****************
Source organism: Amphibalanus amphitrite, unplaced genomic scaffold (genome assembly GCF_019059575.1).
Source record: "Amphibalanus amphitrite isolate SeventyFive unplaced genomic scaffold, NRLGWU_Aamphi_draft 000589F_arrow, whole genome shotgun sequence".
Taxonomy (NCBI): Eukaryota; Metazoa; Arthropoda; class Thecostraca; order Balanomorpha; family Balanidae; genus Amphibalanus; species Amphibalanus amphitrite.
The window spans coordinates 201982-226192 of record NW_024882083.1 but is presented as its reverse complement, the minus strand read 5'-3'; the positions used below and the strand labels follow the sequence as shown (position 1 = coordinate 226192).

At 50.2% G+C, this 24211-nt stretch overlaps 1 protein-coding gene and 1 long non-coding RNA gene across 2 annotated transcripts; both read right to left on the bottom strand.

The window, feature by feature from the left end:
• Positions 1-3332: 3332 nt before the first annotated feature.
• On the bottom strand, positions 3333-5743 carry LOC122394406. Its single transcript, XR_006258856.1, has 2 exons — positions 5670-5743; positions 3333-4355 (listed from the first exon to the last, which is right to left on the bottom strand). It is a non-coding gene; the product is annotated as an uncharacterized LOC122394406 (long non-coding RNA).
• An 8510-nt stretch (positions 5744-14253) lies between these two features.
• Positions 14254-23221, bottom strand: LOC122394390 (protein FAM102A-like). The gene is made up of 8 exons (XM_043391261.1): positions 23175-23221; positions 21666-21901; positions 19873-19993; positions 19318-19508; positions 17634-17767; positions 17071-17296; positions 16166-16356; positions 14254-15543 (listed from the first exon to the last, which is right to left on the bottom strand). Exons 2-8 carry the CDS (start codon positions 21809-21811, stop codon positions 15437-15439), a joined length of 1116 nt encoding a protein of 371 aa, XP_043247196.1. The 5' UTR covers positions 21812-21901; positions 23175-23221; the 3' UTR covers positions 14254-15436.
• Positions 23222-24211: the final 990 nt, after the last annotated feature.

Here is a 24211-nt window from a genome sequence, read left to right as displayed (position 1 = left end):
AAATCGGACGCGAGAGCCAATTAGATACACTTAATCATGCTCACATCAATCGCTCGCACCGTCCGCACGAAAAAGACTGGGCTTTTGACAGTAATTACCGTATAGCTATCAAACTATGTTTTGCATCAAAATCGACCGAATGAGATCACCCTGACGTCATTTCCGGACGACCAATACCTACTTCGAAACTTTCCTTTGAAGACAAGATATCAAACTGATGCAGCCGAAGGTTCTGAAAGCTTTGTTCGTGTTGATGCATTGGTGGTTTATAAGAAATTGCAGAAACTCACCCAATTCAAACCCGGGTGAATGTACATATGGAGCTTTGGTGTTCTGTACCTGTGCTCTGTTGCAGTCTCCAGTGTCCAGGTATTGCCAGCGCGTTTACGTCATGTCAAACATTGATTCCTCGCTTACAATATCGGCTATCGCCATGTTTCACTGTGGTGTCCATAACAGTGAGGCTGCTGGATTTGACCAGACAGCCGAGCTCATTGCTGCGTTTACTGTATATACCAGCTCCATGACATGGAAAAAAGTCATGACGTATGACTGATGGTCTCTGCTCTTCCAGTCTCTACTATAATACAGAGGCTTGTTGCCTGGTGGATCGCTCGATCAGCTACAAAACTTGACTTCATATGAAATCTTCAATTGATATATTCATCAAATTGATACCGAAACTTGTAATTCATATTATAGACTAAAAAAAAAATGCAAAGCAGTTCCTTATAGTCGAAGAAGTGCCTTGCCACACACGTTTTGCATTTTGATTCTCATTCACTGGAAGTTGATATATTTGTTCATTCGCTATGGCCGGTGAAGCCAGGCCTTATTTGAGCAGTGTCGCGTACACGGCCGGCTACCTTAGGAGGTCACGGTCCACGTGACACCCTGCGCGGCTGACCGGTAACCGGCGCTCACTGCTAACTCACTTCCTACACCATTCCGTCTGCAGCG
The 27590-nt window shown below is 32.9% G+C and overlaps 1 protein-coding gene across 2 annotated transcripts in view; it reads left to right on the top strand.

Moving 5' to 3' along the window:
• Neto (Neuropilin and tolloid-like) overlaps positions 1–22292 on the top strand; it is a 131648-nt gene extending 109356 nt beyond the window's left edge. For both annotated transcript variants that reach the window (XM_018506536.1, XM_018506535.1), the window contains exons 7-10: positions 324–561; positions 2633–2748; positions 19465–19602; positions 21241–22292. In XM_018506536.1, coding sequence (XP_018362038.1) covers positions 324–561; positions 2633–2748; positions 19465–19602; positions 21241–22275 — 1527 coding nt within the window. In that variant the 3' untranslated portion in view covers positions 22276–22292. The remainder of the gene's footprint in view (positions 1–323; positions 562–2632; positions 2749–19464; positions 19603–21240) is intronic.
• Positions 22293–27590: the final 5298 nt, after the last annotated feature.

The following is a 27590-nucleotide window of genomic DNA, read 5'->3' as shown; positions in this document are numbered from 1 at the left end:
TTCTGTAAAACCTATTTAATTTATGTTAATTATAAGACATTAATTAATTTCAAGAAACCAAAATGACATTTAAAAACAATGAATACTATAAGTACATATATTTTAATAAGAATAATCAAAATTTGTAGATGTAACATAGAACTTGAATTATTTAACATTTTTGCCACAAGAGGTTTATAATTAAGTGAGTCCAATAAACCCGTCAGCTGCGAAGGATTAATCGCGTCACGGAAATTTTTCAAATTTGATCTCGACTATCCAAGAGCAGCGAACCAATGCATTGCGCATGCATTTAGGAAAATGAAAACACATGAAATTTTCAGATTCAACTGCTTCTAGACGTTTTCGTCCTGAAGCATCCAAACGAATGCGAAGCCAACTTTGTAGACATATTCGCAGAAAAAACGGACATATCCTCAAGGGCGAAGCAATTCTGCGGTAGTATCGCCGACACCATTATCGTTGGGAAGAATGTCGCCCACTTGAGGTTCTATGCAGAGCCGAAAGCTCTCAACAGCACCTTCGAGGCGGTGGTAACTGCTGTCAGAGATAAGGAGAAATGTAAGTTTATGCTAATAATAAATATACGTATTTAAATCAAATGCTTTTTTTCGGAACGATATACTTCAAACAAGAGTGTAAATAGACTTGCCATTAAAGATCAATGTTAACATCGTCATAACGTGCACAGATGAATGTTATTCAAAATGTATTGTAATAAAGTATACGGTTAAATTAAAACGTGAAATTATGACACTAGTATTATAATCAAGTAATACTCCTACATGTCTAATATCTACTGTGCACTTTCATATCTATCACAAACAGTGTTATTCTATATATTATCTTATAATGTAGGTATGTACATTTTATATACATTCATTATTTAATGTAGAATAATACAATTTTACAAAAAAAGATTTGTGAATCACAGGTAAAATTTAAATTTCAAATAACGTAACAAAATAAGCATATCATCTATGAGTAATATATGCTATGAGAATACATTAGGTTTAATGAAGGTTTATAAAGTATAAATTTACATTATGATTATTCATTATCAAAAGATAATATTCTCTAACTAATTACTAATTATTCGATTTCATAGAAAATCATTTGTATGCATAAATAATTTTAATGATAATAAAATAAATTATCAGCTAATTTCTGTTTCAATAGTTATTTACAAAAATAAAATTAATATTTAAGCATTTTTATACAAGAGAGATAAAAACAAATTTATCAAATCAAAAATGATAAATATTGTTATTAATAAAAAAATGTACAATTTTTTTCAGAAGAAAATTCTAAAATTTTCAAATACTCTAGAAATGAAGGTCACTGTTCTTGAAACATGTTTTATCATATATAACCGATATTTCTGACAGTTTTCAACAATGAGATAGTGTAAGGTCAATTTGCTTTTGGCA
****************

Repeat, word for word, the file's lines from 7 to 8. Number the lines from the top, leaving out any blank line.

• Positions 1-3332: 3332 nt before the first annotated feature.
• On the bottom strand, positions 3333-5743 carry LOC122394406. Its single transcript, XR_006258856.1, has 2 exons — positions 5670-5743; positions 3333-4355 (listed from the first exon to the last, which is right to left on the bottom strand). It is a non-coding gene; the product is annotated as an uncharacterized LOC122394406 (long non-coding RNA).